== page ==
Role of STAT3 in Pancreatic Cancer: A Target for Therapy

  • Waaqo B. DaddachaEmail author
  • Allyson E. Koyen
  • Ashley J. Schlafstein
  • David S. Yu


STAT3 is a member of the signal transducer and activator of transcription (STAT) family of proteins. Activation of the STAT3 signaling cascade results in the transcription of several pro-proliferative and anti-apoptotic proteins. STAT3 is also a potent modulator of the immune system, and its activation results in the suppression of the immune response. Dysregulation of STAT3 is implicated in the development and progression of a number of malignancies, including pancreatic ductal adenocarcinoma. Because of its involvement in tumorigenesis and the evasion of the immune response, STAT3 is emerging as a potential therapeutic target for pancreatic cancer, with several therapies currently under development.


Pancreatic cancer STAT3 Immunotherapy 


  1. 1.
    Siegel RL, Miller KD, Jemal A (2017) Cancer statistics, 2017. CA Cancer J Clin 67(1):7–30CrossRefGoogle Scholar
  2. 2.
    Zambirinis CP et al (2014) Pancreatic cancer, inflammation, and microbiome. Cancer J 20(3):195–202CrossRefPubMedPubMedCentralGoogle Scholar
  3. 3.
    Grimley PM, Dong F, Rui H (1999) Stat5a and Stat5b: fraternal twins of signal transduction and transcriptional activation. Cytokine Growth Factor Rev 10(2):131–157CrossRefPubMedGoogle Scholar
  4. 4.
    Miklossy G, Hilliard TS, Turkson J (2013) Therapeutic modulators of STAT signalling for human diseases. Nat Rev Drug Discov 12(8):611–629CrossRefPubMedPubMedCentralGoogle Scholar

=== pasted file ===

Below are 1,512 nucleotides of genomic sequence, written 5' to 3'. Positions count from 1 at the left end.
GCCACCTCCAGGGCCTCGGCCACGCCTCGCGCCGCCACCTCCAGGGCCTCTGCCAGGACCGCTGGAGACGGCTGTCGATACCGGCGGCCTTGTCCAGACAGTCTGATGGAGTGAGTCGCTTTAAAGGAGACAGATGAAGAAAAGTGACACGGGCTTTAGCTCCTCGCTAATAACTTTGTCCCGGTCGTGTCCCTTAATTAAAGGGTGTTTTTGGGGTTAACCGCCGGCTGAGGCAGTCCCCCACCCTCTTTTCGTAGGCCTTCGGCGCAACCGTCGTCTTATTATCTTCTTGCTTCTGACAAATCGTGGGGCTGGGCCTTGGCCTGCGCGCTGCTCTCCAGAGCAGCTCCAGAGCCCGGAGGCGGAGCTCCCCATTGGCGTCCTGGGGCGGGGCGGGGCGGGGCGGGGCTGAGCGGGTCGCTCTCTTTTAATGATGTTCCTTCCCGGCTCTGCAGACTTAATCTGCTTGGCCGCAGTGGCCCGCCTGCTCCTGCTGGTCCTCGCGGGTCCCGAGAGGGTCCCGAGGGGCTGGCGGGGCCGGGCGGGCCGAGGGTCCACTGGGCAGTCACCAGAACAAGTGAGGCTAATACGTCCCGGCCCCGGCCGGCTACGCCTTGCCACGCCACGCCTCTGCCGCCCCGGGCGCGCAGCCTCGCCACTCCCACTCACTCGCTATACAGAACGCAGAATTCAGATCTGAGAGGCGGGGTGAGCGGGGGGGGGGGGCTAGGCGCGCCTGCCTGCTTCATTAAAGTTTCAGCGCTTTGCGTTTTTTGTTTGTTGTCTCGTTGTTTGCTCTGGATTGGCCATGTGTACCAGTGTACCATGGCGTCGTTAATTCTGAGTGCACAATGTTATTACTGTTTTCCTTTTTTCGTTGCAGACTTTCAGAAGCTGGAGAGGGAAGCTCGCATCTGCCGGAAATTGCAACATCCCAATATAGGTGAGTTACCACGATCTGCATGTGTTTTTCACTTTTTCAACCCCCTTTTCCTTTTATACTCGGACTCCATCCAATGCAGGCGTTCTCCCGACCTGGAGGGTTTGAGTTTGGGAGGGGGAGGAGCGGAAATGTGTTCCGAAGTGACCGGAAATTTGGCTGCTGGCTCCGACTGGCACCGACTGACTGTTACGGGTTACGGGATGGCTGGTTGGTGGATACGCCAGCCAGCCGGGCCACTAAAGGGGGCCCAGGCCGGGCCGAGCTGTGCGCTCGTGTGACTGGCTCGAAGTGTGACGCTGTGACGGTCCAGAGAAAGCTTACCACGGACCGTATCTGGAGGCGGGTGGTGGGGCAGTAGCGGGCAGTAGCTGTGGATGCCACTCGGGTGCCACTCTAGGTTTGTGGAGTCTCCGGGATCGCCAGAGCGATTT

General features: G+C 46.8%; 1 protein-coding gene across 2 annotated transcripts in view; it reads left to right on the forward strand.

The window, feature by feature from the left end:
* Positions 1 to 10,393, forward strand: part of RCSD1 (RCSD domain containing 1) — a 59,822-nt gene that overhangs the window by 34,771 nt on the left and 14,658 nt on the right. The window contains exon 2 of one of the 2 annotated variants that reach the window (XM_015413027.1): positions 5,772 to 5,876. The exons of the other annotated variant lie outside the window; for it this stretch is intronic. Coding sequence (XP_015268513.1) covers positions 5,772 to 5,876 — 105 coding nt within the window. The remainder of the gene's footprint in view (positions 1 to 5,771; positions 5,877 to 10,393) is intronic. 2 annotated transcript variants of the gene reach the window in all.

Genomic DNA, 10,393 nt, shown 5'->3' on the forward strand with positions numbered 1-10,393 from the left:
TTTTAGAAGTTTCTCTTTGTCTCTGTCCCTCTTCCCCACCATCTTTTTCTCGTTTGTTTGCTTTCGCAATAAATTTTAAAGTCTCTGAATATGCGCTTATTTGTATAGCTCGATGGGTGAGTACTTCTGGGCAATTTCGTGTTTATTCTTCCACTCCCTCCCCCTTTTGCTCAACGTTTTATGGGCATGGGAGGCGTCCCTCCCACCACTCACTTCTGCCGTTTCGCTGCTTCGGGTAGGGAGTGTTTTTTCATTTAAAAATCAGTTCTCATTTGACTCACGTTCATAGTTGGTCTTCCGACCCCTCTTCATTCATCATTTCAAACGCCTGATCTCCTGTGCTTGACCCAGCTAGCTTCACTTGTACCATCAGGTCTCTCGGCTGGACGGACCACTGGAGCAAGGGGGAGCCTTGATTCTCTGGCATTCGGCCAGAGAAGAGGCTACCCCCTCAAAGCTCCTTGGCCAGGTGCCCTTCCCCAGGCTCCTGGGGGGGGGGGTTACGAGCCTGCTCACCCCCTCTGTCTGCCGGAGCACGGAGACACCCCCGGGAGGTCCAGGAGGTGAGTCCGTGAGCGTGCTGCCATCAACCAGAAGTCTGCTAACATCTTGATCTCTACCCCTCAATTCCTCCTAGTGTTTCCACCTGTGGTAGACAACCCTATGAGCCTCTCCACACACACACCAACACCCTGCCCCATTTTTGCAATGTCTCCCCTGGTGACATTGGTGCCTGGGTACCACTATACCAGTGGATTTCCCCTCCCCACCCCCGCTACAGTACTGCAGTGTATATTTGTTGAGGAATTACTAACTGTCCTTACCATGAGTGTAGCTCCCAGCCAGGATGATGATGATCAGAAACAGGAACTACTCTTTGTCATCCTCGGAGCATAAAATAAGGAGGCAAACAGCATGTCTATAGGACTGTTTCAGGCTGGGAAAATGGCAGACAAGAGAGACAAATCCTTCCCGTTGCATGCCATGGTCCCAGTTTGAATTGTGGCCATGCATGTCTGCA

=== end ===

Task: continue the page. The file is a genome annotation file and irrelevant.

5. 5.
    Horvath CM, Wen Z, Darnell JE Jr (1995) A STAT protein domain that determines DNA sequence recognition suggests a novel DNA-binding domain. Genes Dev 9(8):984–994CrossRefPubMedGoogle Scholar
  6. 6.
    Darnell JE Jr (1997) STATs and gene regulation. Science 277(5332):1630–1635CrossRefPubMedGoogle Scholar
  7. 7.
    Gorissen M et al (2011) STAT genes display differential evolutionary rates that correlate with their roles in the endocrine and immune system. J Endocrinol 209(2):175–184CrossRefPubMedGoogle Scholar
  8. 8.
    Gao Q et al (2004) Identification of the linker-SH2 domain of STAT as the origin of the SH2 domain using two-dimensional structural alignment. Mol Cell Proteomics 3(7):704–714CrossRefPubMedGoogle Scholar
  9. 9.
    Wen Z, Zhong Z, Darnell JE Jr (1995) Maximal activation of transcription by Stat1 and Stat3 requires both tyrosine and serine phosphorylation. Cell 82(2):241–250CrossRefPubMedGoogle Scholar
  10. 10.